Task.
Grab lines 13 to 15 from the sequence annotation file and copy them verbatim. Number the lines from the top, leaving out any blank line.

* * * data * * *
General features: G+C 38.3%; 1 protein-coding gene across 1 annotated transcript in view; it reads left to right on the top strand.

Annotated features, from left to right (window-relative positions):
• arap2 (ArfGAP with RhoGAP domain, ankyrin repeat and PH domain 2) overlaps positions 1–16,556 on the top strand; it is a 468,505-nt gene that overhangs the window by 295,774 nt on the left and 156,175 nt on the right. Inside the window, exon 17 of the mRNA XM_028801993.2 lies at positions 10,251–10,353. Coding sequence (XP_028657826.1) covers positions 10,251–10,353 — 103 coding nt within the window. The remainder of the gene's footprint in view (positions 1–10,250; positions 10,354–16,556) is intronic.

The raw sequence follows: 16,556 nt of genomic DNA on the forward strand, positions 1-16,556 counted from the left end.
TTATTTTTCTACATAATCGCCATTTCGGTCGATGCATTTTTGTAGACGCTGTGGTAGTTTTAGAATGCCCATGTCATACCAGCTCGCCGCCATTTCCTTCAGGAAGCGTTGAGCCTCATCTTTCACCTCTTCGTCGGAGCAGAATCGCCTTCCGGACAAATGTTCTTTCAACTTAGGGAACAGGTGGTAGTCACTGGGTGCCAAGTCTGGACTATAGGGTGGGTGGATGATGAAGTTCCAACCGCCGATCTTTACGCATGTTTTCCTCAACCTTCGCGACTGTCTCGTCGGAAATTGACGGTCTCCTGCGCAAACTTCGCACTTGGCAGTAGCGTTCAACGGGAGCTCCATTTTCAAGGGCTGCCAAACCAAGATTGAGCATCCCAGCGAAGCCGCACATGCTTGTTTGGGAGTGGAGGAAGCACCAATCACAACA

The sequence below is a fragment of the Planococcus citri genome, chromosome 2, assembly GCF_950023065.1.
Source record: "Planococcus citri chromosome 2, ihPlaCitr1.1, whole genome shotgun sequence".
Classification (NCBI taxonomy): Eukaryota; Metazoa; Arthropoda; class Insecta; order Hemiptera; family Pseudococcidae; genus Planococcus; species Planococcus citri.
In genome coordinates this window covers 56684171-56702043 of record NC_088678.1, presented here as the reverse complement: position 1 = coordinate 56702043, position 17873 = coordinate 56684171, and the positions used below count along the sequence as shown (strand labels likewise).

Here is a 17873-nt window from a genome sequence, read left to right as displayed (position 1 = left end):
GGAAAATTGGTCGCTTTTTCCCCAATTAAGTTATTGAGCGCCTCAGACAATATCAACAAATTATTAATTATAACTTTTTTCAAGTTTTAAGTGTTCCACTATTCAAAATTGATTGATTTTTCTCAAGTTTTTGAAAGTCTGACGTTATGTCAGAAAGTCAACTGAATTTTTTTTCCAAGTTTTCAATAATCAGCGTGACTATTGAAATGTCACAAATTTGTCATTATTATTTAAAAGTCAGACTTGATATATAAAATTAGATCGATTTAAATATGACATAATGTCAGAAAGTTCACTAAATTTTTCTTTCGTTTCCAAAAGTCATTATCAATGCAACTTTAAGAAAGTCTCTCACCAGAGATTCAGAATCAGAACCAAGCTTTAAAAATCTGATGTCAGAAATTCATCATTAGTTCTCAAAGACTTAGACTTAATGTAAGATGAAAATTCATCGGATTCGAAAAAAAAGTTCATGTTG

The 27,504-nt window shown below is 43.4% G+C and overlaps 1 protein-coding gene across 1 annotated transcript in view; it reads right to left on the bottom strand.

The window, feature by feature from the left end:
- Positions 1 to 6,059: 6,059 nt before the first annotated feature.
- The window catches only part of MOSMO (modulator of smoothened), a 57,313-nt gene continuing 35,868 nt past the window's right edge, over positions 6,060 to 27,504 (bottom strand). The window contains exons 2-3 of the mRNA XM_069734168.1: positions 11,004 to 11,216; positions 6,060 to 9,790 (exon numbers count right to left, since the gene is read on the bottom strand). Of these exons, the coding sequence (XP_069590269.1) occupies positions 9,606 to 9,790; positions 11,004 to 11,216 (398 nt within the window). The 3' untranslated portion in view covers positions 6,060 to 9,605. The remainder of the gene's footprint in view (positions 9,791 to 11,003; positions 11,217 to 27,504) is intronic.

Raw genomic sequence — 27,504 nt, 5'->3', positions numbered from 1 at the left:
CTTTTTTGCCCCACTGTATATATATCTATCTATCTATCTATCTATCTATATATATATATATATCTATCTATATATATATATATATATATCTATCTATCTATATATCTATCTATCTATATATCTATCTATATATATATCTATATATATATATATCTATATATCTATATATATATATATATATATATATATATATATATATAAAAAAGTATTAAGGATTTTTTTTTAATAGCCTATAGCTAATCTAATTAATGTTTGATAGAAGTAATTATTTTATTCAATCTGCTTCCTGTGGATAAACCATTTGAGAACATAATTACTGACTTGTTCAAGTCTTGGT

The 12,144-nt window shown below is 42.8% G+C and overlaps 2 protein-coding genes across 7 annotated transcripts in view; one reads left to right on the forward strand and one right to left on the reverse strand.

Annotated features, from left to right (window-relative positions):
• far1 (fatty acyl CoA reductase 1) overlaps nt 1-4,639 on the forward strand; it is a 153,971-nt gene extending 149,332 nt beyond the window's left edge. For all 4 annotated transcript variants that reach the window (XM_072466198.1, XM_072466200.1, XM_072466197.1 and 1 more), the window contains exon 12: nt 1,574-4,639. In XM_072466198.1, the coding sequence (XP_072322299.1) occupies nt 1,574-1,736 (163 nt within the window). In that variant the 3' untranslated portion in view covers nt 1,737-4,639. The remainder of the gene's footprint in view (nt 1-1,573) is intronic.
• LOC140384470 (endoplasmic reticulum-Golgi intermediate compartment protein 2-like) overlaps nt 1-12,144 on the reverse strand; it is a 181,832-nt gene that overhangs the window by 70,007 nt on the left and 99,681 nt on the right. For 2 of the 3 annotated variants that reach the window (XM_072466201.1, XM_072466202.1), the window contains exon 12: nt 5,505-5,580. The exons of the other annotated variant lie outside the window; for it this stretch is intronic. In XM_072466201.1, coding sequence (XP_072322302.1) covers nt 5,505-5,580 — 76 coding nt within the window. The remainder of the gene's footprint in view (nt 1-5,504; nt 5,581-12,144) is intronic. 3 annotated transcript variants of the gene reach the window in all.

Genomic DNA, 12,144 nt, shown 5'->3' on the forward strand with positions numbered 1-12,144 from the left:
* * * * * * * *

The window, feature by feature from the left end:
- Positions 1 to 6,059: 6,059 nt before the first annotated feature.
- The window catches only part of MOSMO (modulator of smoothened), a 57,313-nt gene continuing 35,868 nt past the window's right edge, over positions 6,060 to 27,504 (bottom strand). The window contains exons 2-3 of the mRNA XM_069734168.1: positions 11,004 to 11,216; positions 6,060 to 9,790 (exon numbers count right to left, since the gene is read on the bottom strand). Of these exons, the coding sequence (XP_069590269.1) occupies positions 9,606 to 9,790; positions 11,004 to 11,216 (398 nt within the window). The 3' untranslated portion in view covers positions 6,060 to 9,605. The remainder of the gene's footprint in view (positions 9,791 to 11,003; positions 11,217 to 27,504) is intronic.